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|Title:||Working towards a New Sustainable Rechargeable Battery; Zinc, Conducting Polymer and Deep Eutectic Solvent System|
|Presented at:||University of Leicester|
|Abstract:||Electronically conducting polymers based on functionalised thiophenes and pyrroles have continued to stimulate academic interest as well as starting to be employed in practical applications and uses. This thesis describes studies of the electronic properties of mixed thiophene-pyrrole polymers (based on custom synthesised mixed monomer precursors) and polymers electrodeposited from commercially available monomers, pyrrole and 3,4-ethylenedioxythiophene, in respect to energy storage applications including batteries and ion selective membranes. In such applications the movement of ion and solvent through the polymer film during oxidation and reduction cycles is critical to application and function, e.g. charging rate, metal ion permeability or adhesion stability. Recently the unexpected behaviour of polypyrrole in choline chloride based ionic liquids has been described. These liquids are especially attractive because of their unique solubility profiles, high stability, low volatility and low toxicity. This thesis describes the electrochemical characterisation, DC capacitance behaviour and ion / solvent transport properties of conducting polymers using a range of electrochemical methodologies in combination with acoustic impedance electrochemical quartz crystal microbalance techniques (EQCM) and X-Ray Photo-electron Spectroscopy (XPS). The behaviour of several mixed thiophene-pyrrole films, polypyrrole and poly 3,4-ethylenedioxythiophene in different electrolyte media; deep eutectic solvents (DESs), conventional organic solvents and aqueous media are contrasted in this thesis. PEDOT and one of the mixed thiophene-pyrrole polymers (poly 2-(thiophene-2-yl)-1H pyrrole) gave the highest DC capacitances of the polymers investigated, with high values observed in both choline chloride based (Type III) and zinc based (Type IV) DESs. The ion dynamics of the polymers p-doping in the DESs, observed to fit gravimetric data recorded, was able to show a marked difference in the ion transfers between DES types and a conventional organic solvent, acetonitrile. Both polymers in acetonitrile and the zinc based DES (ZnCl2 / EG) satisfied the electro-neutrality condition through dominance of anion transfers. Whereas, polymers in the choline chloride based DES (Ethaline) satisfied the electro-neutrality condition through dominance of choline cation transfers (in the opposite direction to anion transfers). This research involved work towards the development of a new class of rechargeable batteries based on a Zinc-Polymer system incorporating a novel, inexpensive, environmentally sustainable solvent. This work is necessitated by the problems associated with petrol and diesel powered vehicles and the limitations of batteries available for electric vehicles.|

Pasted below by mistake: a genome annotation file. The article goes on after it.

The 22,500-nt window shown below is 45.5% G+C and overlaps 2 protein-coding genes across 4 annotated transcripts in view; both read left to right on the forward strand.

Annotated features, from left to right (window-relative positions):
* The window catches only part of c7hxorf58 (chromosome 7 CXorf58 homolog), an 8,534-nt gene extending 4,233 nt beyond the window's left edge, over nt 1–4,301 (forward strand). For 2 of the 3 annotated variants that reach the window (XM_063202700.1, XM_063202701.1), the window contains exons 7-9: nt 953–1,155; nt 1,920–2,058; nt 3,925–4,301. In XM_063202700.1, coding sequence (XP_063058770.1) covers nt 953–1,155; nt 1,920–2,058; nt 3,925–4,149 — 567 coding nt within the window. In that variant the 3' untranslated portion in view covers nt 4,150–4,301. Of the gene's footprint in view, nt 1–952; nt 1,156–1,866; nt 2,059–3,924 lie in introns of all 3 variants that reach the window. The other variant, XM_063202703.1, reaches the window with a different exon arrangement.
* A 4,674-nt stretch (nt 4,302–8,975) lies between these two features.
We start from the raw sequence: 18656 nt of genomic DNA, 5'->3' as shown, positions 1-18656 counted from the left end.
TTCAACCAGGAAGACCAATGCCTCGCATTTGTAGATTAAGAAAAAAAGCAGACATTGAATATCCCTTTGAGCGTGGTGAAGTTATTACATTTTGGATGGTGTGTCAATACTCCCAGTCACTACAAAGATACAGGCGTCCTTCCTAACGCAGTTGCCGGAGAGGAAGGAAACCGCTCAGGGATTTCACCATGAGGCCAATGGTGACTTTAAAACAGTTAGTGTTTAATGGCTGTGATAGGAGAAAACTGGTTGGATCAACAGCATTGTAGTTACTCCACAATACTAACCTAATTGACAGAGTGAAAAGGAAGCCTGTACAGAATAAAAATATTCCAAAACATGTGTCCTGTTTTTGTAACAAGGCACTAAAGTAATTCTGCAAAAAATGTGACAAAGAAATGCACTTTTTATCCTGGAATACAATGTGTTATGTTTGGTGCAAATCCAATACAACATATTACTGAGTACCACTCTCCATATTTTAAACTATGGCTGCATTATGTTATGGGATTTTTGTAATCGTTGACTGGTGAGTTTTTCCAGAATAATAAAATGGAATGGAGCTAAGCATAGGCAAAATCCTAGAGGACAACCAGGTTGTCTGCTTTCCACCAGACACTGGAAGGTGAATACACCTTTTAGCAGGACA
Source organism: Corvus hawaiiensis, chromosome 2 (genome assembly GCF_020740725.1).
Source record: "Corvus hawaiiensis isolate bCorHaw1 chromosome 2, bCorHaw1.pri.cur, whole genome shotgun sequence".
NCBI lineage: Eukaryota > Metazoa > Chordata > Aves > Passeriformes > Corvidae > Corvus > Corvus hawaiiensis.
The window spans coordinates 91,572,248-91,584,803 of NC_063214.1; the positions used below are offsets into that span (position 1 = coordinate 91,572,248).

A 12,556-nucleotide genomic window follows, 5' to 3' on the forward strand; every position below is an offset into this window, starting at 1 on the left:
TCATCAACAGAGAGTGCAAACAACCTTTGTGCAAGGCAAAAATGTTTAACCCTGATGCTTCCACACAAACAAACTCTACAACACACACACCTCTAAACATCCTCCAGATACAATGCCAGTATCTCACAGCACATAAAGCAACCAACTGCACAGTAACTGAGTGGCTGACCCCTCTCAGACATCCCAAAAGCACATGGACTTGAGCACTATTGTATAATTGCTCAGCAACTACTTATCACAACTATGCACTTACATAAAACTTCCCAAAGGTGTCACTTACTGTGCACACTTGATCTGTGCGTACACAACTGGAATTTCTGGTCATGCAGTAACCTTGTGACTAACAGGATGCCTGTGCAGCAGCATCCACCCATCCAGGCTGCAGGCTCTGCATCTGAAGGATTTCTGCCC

|Rights:||Copyright © the author. All rights reserved.|
|Appears in Collections:||Theses, Dept. of Chemistry|
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